The Fujifilm X-S1 has been officially

announced after the existence of a Fujifilm X10 sensor-based model was

confirmed earlier this year. The specs are, as expected, a large 26x optical

zoom combined with the 2/3inch sensor seen in the superb manual control compact

released a few months ago.

Looking similar to a DSLR rather than a

traditional bridge camera, the X-S1 sports an electronic viewfinder with 1.44

million dot resolution as well as a 3inch tilt-angle LCD offering 460k dots.

Full manual controls are also present, accessible via a dial on top of the body

rather than menu-based shortcuts.

The lens’ 26x optical zoom translates to a

24-624mm focal length utilising Fujinon optics. This is a touch shorter than

the 24-724mm lens currently being sported by the Fujifilm HS20 and its

predecessor, the HS10. Much in the same manner as Fujifilm’s 30x zoom bridge

camera the zoom is manually controlled rather than powered, strengthening the

parallels with DSLR design.

The sensor, which is the same seen in the

Fujifilm X10, offers a 12MP resolution alongside the EXR technology. The most

significant element is undoubtedly the size, which is 2/3inch rather than the

more commonly seen 1/2.3inch present in the majority of compacts. Although the

sensor is still smaller than those seen in Compact System Cameras and DSLRs, it

still sits at the top end of those seen in fixed lens cameras.

The EXR technology gives users the chance

to take low light photography and images with potential issue with

over-exposure with confidence that quality will not be compromised thanks to

the sensors ability to combine images taken at different metering levels.

Raw shooting, a 10fps burst mode and HD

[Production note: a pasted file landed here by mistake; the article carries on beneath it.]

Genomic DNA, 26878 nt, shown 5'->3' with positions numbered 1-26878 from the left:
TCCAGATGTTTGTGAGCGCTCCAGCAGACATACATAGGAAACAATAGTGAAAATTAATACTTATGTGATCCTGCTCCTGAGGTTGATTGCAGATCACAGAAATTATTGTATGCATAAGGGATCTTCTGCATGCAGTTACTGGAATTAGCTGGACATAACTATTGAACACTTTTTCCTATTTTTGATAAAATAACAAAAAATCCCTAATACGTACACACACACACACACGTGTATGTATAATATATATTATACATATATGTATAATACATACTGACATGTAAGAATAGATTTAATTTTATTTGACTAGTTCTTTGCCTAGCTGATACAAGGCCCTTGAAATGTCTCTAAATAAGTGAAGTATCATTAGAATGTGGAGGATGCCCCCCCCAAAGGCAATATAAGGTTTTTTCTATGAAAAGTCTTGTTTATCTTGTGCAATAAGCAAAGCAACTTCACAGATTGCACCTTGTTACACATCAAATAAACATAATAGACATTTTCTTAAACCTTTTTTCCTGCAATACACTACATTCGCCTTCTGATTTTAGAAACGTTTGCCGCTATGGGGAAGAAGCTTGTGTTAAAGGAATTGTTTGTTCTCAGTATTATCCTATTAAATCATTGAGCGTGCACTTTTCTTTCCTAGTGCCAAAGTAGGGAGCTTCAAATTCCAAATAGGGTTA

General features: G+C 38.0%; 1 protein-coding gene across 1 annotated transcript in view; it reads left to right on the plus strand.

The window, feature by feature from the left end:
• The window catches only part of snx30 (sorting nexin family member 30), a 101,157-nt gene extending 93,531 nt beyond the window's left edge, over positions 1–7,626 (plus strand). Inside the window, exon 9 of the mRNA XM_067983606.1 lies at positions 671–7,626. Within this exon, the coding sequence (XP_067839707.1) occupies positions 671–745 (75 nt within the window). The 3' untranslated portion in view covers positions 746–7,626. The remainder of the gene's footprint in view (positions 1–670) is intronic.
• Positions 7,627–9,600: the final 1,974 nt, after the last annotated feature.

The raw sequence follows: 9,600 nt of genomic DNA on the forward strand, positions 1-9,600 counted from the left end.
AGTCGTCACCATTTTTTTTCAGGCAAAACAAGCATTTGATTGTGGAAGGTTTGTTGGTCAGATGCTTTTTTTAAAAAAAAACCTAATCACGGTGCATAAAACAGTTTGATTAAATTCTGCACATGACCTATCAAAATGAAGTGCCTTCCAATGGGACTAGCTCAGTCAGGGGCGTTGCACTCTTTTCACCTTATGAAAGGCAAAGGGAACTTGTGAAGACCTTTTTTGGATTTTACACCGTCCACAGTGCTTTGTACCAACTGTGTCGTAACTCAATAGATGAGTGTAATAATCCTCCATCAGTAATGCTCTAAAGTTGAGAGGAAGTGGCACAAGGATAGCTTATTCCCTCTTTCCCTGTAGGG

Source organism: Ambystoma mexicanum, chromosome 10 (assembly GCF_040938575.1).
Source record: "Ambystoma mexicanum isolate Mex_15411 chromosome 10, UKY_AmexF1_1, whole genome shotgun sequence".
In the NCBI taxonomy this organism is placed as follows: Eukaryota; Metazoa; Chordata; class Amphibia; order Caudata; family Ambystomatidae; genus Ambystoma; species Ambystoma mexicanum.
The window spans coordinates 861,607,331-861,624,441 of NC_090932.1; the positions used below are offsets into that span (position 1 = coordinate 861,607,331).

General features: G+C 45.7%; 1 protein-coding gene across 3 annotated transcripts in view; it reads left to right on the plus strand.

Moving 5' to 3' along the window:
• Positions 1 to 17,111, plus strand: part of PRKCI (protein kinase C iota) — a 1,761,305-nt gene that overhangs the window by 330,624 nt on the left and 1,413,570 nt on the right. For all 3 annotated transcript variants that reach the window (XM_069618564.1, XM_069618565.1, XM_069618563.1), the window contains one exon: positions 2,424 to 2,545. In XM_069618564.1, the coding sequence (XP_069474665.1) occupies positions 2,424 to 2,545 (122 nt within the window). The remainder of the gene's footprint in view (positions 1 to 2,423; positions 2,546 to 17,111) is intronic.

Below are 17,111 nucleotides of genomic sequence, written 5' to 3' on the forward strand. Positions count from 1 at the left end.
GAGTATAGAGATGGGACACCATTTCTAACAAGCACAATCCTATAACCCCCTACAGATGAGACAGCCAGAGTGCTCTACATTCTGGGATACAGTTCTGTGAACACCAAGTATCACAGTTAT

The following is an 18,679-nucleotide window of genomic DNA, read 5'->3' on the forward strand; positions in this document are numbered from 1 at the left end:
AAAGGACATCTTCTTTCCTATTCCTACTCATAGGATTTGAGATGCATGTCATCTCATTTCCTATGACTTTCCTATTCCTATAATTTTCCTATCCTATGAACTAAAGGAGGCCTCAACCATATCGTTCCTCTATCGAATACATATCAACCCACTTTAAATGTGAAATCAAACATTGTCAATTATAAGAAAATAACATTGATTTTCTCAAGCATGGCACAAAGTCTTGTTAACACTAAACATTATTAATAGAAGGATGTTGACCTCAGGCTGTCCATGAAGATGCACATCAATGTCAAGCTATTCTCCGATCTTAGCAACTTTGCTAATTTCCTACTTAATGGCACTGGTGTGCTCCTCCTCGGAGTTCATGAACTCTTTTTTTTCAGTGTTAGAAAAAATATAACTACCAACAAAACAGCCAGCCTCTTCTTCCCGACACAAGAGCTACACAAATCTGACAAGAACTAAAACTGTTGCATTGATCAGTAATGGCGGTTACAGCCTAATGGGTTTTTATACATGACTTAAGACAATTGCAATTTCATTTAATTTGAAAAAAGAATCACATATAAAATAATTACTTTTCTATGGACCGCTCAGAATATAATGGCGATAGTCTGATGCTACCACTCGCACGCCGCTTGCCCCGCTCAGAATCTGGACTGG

movie recording is also available, as is a 1cm close focussing macro mode and

various film simulation filters. The Fujifilm X-S1 will hit UK shelves in

February next year, initially priced at £699. This is in excess of the X10 and

a number of DSLRs and Compact System Cameras, so it’ll be interesting to see if

the performance matches up to the price tag.

For more information on the X-S1 check Fujifilm’s website, and we expect

to have a hands-on preview sooner rather than later.

  1. 1. Introduction
  2. 2. Fujifilm X-S1 Key Specs
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  • DanCart

    Wow it looks impressive! the looks of an SLR ,rugged looking body, a dedicated RAW button,………mmm,mmmmm, mmmm…it looks a tempting !!

  • John Rich

    David, I have a Sony A300 and I expect any new camera to have superior high ISO image quality, but the size of the Fuji sensor in this new model will not let it compete favourably with APS-C cameras, your right about the lens though, a very impressive focal range, but not up to DSLR lens standards I fear. The Nikon D5100 is most certainly in a different category, with the same sensor as the D7000, this is another league.

  • John

    I own two Fuji bridge cameras (as well as Nikon DSLR) and I do love the Fuji cameras. You get a hell of a lot for your money with the only down side really being the smaller sensor. If the sensor in this is bigger it could be nipping at the heals of DSLR’s. The price is high but I would pay it if it was as good as I hope it will be. I still use my bride cameras regularly and one I use at weddings for certain shots (close up of rings etc)

  • Rob Ellis

    David, I cant imagine a 26x zoom to be all that fantastic, theres a reason why primes have the best optical quality 😉

  • Pam Amiet

    Still waiting for the perfect bridge camera which is obviously do-able as Canon, Sony,Panasonic and Fujifilm bridge cameras all contain certain specs that would produce such a camera.

  • Ivor Mullings

    Looks damn good, but the price tag will make you consider a DLSR! A big gamble by FUJI…

  • Rock Balany

    Both good and bad. Good: the camera; bad: the price.

  • David Rose

    I find the price not a problem. It would cost a fortune to get an lens of this size. I expect this to be as good as a entry level and some consumer cameras, aka Sony A300 + and Nikon A3100 & A5100 even. But I will look forward to the performance. If it is as good as Fuji say it is, £699 and less will be a bargain!

  • Rob Ellis

    I read all the way through the article pretty impressed at the camera, then I got to the price tag O.o thats horrific, I cant imagine its performance would match the likes of the nikon d5100 or sony a55, but it’ll be interesting to find out…